Dengue, a viral disease transmitted by Aedes mosquitoes, is a serious global public health problem, infecting 50 to 100 million people each year in >100 countries and resulting in at least 20,000 deaths annually ,. Dengue is caused by one of the four antigenically related dengue virus serotypes (DENV-1 to 4) belonging to the family Flaviviridae. The viral genome is a single-stranded, positive-sense RNA of about 10.7 kb which encodes three structural and seven non-structural (NS) proteins in the order 5'-C-prM(M)-E-NS1-NS2A-NS2B-NS3-NS4A-NS4B-NS5-3'. Based on the nucleotide sequence of the envelope (E), E/NS1 or capsid-premembrane (CprM) gene, the four DENV serotypes have been classified phylogenetically into three to five genotypes with certain genotypes being further classified into lineages or clades .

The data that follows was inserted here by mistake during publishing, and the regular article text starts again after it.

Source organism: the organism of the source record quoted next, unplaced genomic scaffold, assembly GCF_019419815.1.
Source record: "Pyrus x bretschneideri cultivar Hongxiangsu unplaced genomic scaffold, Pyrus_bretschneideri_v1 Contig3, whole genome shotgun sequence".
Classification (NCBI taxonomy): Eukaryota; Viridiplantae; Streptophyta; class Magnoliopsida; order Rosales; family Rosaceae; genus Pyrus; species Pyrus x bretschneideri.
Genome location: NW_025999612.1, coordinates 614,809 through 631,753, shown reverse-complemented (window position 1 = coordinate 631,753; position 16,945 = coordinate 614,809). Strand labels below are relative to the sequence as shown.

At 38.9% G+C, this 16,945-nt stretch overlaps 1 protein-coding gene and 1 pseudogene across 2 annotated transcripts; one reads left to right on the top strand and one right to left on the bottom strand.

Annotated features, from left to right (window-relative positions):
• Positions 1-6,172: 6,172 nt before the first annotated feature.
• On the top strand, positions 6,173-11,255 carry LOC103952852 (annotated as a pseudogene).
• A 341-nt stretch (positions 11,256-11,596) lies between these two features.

In India the incidence rate of dengue infection has grown steadily in the past few years . Though DENV fevers have been recorded in India since the 1940s , the first reported epidemic of dengue fever was during 1963-1964 from the Eastern Coast of India. Since then many outbreaks have been reported from all over the country ,. The epidemiology of DENV and its prevalent serotypes has been ever changing in the country. With the increase in DENV cases, the need to understand the genetic nature of circulating DENV has become necessary. There are no reports of in-depth molecular genetic characterization of DENV in the State of Karnataka. CprM gene-based genotyping of DENV has proved to be useful for carrying out molecular epidemiology of these viruses ,. Phylogenetic trees based on CprM and E gene regions are found to have a similar topology with no discrepancy between genotypes/sublineages. Hence, considering the availability of a larger dataset based on CprM gene sequences of Indian DENV isolates, the present study was undertaken during January 2016-August 2016 to understand the genetic nature of circulating DENV in Karnataka by sequencing the CprM gene junction and comparing 504 bp of this region with other similar Indian DENV sequences reported till date and global reference sequences.